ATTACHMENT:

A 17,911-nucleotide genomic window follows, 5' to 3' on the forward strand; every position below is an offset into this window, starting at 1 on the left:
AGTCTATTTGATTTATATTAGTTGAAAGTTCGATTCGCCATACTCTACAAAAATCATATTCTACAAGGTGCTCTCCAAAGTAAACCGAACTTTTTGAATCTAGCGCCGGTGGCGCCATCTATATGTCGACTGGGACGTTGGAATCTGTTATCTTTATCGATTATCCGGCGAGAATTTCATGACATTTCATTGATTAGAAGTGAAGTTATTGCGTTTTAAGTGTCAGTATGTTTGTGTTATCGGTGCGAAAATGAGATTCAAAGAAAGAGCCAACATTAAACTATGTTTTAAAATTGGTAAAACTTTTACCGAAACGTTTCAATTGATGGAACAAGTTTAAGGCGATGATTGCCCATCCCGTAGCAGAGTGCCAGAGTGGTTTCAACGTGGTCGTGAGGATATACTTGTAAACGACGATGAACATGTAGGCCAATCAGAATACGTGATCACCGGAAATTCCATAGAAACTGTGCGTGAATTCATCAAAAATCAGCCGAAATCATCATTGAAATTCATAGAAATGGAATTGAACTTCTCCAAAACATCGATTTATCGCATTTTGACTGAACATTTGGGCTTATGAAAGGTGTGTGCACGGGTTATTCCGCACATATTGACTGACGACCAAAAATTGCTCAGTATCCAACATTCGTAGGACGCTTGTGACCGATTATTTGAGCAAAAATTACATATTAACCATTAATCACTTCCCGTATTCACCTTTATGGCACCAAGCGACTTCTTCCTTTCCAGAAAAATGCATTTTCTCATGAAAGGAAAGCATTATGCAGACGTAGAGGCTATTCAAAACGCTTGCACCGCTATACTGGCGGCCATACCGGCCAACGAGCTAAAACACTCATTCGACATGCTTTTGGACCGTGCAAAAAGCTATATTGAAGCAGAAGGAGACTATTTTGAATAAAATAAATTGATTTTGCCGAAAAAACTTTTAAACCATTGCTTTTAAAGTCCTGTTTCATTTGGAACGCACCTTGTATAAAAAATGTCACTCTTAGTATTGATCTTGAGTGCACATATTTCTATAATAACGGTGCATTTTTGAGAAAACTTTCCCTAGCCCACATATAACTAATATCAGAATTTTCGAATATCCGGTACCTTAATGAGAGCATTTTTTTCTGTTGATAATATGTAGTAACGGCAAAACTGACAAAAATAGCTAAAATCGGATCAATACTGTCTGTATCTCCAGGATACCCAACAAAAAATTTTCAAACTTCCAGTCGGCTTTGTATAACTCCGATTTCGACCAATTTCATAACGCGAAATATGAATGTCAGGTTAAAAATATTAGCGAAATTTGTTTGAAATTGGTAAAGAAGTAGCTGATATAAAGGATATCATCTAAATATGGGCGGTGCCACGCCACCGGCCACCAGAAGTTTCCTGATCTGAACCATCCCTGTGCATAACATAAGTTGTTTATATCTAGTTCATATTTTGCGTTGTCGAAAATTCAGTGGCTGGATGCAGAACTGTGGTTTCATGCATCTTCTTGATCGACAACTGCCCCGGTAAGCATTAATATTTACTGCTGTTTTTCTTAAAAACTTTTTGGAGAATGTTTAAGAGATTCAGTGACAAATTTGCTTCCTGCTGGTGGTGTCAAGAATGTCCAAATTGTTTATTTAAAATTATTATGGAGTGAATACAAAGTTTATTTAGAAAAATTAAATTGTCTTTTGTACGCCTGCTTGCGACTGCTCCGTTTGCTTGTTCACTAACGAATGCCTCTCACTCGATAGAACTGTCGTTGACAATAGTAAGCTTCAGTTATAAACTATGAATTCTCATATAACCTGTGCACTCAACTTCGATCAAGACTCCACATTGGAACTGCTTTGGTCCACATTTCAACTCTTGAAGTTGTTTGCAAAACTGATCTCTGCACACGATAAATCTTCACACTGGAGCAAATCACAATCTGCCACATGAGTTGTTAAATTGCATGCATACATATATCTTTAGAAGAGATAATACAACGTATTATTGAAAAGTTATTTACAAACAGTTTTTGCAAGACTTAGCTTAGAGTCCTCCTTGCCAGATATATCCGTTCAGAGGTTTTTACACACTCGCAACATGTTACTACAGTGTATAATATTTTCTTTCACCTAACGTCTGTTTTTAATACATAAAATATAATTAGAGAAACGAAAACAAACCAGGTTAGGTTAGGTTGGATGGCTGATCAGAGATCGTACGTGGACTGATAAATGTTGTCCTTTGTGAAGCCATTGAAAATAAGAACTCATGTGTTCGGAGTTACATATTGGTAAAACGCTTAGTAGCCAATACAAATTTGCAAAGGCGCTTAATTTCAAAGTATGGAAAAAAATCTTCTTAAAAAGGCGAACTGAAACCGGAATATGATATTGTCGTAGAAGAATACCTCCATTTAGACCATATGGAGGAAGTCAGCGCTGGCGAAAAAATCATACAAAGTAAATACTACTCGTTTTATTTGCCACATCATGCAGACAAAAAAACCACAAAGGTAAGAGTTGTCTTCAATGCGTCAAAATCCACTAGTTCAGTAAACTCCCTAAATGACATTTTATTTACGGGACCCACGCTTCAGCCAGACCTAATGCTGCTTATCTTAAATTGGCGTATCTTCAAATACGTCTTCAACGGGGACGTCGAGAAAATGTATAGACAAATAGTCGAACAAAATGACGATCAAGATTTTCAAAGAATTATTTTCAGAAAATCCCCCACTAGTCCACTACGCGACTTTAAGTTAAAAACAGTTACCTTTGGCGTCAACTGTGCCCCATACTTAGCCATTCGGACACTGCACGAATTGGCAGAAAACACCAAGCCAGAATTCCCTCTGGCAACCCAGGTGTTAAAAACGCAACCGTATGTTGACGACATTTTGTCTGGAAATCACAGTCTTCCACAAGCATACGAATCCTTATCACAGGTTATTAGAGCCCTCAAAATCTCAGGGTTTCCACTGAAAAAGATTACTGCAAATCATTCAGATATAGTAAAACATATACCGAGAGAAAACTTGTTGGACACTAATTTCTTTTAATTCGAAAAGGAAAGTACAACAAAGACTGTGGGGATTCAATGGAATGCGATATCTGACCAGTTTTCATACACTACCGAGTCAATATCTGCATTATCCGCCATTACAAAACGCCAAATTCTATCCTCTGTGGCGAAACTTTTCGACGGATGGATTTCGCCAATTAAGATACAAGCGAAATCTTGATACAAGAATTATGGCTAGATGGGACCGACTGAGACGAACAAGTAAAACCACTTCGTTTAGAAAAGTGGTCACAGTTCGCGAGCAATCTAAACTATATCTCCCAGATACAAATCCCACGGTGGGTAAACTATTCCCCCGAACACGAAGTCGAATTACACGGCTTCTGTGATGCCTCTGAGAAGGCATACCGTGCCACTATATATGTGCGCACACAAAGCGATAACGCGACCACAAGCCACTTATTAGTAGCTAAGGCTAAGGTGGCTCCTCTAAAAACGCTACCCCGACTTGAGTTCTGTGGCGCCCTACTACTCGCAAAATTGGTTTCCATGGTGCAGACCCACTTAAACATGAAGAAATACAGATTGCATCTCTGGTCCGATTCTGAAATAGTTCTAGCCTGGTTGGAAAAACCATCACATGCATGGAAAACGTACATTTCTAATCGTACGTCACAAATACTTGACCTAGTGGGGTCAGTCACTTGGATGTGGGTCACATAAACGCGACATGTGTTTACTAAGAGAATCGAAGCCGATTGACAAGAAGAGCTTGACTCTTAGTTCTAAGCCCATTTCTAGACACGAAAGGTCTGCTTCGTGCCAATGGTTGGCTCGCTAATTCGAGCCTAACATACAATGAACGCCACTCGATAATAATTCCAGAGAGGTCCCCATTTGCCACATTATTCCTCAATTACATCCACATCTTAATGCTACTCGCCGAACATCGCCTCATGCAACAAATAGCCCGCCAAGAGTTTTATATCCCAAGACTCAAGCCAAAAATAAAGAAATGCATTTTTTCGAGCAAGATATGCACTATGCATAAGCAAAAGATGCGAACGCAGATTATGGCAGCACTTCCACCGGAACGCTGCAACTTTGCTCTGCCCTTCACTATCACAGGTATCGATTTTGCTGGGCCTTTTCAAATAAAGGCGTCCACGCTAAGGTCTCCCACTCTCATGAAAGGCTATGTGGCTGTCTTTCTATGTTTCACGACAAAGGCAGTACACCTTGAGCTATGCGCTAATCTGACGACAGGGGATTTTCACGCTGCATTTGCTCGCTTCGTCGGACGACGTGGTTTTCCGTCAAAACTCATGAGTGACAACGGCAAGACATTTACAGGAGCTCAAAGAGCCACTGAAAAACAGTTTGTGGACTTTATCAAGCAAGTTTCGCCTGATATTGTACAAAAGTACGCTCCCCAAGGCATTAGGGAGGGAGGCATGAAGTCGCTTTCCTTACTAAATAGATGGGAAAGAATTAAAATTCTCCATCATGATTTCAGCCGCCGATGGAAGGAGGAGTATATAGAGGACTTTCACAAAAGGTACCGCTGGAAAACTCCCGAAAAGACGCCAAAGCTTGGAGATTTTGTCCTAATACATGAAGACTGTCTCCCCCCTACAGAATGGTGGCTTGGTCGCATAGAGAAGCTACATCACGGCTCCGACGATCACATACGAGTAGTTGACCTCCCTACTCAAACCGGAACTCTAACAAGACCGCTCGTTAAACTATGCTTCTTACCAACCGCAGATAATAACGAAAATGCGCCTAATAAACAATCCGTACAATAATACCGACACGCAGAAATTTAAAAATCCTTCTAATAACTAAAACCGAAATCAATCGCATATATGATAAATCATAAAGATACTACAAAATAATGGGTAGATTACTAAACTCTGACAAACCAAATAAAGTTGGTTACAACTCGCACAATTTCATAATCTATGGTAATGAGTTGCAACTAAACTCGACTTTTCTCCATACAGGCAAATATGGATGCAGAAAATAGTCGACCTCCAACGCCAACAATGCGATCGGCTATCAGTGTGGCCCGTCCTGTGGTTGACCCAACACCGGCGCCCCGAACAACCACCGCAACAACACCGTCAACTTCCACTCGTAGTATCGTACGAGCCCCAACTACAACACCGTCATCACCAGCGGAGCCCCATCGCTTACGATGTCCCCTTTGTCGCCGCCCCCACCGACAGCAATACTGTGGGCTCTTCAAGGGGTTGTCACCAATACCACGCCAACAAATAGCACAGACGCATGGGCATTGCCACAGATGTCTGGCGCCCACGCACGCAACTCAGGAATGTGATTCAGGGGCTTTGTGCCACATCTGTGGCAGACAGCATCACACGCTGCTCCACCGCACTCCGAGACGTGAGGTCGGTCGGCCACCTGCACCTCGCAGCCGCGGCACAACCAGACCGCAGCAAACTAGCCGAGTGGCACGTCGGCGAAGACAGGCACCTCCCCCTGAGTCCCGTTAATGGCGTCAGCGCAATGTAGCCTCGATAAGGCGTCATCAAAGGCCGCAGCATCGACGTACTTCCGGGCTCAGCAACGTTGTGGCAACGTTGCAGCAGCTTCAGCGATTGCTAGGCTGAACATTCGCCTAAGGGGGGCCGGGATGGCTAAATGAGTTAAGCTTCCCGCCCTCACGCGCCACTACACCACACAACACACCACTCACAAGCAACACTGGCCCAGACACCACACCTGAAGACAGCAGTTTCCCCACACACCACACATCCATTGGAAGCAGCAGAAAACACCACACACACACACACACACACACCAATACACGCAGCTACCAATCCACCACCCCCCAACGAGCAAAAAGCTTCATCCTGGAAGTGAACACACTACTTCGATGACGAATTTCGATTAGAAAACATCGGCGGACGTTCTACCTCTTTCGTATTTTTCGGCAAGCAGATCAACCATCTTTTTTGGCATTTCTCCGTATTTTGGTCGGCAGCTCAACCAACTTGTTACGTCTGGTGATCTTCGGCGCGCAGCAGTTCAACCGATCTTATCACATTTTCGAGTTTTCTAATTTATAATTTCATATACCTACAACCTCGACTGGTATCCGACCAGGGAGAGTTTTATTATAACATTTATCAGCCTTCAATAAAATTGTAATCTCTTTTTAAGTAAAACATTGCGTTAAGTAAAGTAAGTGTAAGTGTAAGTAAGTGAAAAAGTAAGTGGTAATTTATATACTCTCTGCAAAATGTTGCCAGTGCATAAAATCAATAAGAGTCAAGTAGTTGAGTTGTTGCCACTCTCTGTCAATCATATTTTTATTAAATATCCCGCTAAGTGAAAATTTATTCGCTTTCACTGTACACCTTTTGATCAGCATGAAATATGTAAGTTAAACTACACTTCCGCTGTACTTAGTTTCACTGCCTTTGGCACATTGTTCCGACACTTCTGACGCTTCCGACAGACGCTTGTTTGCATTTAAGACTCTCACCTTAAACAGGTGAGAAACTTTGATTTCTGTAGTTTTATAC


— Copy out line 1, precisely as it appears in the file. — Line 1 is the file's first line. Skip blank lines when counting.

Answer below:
A 17,911-nucleotide genomic window follows, 5' to 3' on the forward strand; every position below is an offset into this window, starting at 1 on the left: